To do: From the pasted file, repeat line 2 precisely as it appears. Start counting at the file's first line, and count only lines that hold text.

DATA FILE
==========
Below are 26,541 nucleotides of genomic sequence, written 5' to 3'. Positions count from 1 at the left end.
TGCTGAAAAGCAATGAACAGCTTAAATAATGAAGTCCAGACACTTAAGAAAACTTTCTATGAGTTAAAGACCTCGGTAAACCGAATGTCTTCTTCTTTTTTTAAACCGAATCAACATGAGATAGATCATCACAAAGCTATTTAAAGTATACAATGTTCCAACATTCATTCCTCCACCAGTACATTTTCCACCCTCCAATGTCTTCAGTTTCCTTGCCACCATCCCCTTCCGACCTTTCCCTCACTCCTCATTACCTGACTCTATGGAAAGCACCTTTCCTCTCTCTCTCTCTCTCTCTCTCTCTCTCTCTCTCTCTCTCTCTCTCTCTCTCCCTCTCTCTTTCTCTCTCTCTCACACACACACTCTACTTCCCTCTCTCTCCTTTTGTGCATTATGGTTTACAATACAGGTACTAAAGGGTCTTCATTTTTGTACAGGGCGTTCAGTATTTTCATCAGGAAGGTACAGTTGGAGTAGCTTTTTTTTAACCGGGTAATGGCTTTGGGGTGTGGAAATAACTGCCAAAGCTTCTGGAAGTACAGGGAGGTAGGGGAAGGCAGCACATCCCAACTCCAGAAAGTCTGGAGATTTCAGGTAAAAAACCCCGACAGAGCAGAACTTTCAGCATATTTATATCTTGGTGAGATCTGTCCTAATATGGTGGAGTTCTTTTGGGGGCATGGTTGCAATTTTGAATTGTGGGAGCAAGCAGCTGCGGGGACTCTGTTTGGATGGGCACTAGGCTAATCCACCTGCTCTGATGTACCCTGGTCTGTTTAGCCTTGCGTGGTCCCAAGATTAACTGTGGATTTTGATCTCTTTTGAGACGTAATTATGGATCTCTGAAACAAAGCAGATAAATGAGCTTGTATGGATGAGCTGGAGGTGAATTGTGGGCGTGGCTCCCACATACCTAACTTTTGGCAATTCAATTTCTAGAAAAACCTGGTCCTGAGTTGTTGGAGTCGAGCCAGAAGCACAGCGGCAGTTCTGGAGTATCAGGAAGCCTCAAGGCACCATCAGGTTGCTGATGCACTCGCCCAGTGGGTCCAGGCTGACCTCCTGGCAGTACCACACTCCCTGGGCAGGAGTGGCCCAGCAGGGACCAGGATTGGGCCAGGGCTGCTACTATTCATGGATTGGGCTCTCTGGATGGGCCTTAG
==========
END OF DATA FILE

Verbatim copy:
TGCTGAAAAGCAATGAACAGCTTAAATAATGAAGTCCAGACACTTAAGAAAACTTTCTATGAGTTAAAGACCTCGGTAAACCGAATGTCTTCTTCTTTTTTTAAACCGAATCAACATGAGATAGATCATCACAAAGCTATTTAAAGTATACAATGTTCCAACATTCATTCCTCCACCAGTACATTTTCCACCCTCCAATGTCTTCAGTTTCCTTGCCACCATCCCCTTCCGACCTTTCCCTCACTCCTCATTACCTGACTCTATGGAAAGCACCTTTCCTCTCTCTCTCTCTCTCTCTCTCTCTCTCTCTCTCTCTCTCTCTCTCTCTCTCCCTCTCTCTTTCTCTCTCTCTCACACACACACTCTACTTCCCTCTCTCTCCTTTTGTGCATTATGGTTTACAATACAGGTACTAAAGGGTCTTCATTTTTGTACAGGGCGTTCAGTATTTTCATCAGGAAGGTACAGTTGGAGTAGCTTTTTTTTAACCGGGTAATGGCTTTGGGGTGTGGAAATAACTGCCAAAGCTTCTGGAAGTACAGGGAGGTAGGGGAAGGCAGCACATCCCAACTCCAGAAAGTCTGGAGATTTCAGGTAAAAAACCCCGACAGAGCAGAACTTTCAGCATATTTATATCTTGGTGAGATCTGTCCTAATATGGTGGAGTTCTTTTGGGGGCATGGTTGCAATTTTGAATTGTGGGAGCAAGCAGCTGCGGGGACTCTGTTTGGATGGGCACTAGGCTAATCCACCTGCTCTGATGTACCCTGGTCTGTTTAGCCTTGCGTGGTCCCAAGATTAACTGTGGATTTTGATCTCTTTTGAGACGTAATTATGGATCTCTGAAACAAAGCAGATAAATGAGCTTGTATGGATGAGCTGGAGGTGAATTGTGGGCGTGGCTCCCACATACCTAACTTTTGGCAATTCAATTTCTAGAAAAACCTGGTCCTGAGTTGTTGGAGTCGAGCCAGAAGCACAGCGGCAGTTCTGGAGTATCAGGAAGCCTCAAGGCACCATCAGGTTGCTGATGCACTCGCCCAGTGGGTCCAGGCTGACCTCCTGGCAGTACCACACTCCCTGGGCAGGAGTGGCCCAGCAGGGACCAGGATTGGGCCAGGGCTGCTACTATTCATGGATTGGGCTCTCTGGATGGGCCTTAG